“I pointed out that the majority of the deaths took place January 16 onwards and at least 40 per cent of those could have been averted if we had an effective vaccine policy and we would not have to see bodies floating in the river,” Mitra said.

That comment proved a red rag for Uttar Pradesh which has been facing a lot of flak after bodies were buried on the banks of the Ganga and corpses were found floating down the river.

Uttar Pradesh finance minister Suresh Khanna leapt to his state’s defence and demanded that Mitra’s comments be struck off. Sitharaman agreed and closed the meeting in a hurry.

Mitra was livid at the manner he had been cut short. “I should have been allowed to respond since the UP minister referred to my comments. But she (Sitharaman) did not do so and the meeting was closed. This has never happened before.… This is a blow to the principle of cooperative federalism,” Mitra told this newspaper.

Later, Thakur, the junior minister in Sitharaman’s ministry, tweeted: “It seemed as if the Finance Minister from West Bengal did not have a stable VC connection. The revenue secretary repeatedly informed him his line was breaking — that he was not properly audible and that he should turn off his video for better connectivity.”

“During the speech made by the Uttar Pradesh Finance Minister, nobody heard Dr Mitra speak. Nor did he ask to have his opinion heard. Other members can attest to this,” Thakur added, without explaining how Khanna, the Uttar Pradesh minister, could hear Mitra so clearly that Khanna felt compelled to respond.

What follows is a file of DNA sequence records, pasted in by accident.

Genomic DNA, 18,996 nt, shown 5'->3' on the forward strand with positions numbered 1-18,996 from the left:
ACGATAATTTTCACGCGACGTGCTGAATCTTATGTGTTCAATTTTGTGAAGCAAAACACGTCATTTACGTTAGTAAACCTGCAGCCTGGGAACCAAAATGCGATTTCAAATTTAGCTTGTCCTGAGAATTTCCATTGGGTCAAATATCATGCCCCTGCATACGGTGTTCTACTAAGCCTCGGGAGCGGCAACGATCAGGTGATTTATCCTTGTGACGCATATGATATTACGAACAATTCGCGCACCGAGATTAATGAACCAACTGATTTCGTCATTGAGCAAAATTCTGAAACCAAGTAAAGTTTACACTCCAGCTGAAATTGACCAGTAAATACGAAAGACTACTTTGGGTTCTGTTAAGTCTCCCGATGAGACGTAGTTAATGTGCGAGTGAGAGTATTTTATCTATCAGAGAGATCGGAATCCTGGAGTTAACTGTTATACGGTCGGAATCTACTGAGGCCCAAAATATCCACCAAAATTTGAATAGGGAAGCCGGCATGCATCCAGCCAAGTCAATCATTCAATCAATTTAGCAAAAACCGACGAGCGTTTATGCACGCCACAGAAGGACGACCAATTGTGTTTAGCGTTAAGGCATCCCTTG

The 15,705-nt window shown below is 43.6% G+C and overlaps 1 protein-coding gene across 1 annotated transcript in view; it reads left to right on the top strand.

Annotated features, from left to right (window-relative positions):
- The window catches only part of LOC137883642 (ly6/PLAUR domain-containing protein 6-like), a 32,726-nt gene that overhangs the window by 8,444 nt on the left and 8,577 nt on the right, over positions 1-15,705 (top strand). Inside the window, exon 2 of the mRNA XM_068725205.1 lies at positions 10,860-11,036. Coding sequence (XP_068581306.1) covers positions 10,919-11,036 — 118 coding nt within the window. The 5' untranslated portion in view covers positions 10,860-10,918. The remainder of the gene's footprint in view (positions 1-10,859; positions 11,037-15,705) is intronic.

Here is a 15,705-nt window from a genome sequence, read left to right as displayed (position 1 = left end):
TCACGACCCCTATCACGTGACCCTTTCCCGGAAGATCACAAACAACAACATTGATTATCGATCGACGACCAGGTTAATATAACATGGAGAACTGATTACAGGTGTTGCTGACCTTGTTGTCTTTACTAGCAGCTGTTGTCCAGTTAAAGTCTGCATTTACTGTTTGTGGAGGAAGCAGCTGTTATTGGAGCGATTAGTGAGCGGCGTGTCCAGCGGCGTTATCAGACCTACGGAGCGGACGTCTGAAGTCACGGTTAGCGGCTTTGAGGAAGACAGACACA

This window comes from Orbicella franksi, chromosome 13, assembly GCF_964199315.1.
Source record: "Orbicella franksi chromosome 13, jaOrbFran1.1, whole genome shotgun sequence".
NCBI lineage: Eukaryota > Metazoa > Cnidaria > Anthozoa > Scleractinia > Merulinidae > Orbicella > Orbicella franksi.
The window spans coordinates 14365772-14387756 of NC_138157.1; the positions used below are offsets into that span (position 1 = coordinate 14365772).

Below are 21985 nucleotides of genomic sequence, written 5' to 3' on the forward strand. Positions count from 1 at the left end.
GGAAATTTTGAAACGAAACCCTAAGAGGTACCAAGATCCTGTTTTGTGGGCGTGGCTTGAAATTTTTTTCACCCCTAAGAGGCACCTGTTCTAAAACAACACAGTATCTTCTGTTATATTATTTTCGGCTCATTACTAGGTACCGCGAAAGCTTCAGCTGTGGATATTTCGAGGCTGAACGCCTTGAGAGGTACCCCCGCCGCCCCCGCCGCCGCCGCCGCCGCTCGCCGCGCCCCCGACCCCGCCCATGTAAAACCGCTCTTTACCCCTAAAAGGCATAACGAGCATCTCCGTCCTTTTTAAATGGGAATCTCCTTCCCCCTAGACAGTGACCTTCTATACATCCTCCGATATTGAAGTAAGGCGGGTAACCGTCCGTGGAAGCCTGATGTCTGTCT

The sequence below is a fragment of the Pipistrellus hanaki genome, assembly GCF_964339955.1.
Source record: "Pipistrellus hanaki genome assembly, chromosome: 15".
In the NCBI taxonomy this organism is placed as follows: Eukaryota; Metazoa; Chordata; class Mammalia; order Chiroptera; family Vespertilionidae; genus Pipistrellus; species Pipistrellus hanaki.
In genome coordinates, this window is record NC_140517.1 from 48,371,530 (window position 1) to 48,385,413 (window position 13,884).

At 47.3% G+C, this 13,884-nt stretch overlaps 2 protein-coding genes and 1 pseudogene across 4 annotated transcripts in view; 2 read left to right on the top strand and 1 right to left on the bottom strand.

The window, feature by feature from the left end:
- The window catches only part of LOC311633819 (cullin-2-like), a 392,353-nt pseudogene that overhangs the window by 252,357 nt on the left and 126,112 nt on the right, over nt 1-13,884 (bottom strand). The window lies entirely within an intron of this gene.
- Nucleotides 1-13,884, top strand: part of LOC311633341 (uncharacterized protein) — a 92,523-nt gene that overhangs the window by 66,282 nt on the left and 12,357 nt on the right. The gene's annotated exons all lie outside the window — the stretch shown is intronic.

Thakur said: “At the end of the discussion, when FM Sitharaman asked the Council whether anyone would like to speak & add their comments, Dr Mitra again remained silent and did not speak up. The Finance Minister has never stifled dissent in the GST Council. It is unbecoming of a senior member of the Council to suggest that this has happened. The GST Council embodies the collective spirit of all states towards debate in a healthy manner; it has been & shall continue.”

In response to a question from this newspaper on Thakur’s tweets, Mitra said on Saturday night: “They heard me all right when I spoke during my turn. But they now say they could not hear when I protested. If that’s the case, they should find out who muted me.”

Mitra’s letter put a different interpretation on the nature of the deliberations at an extremely fractious meeting that Sitharaman tried to suggest had been able to achieve broad consensus.

The Bengal finance minister described the decisions taken at the GST Council meeting as “anti-people” and ones that had “left him with no option but to record my dissent”.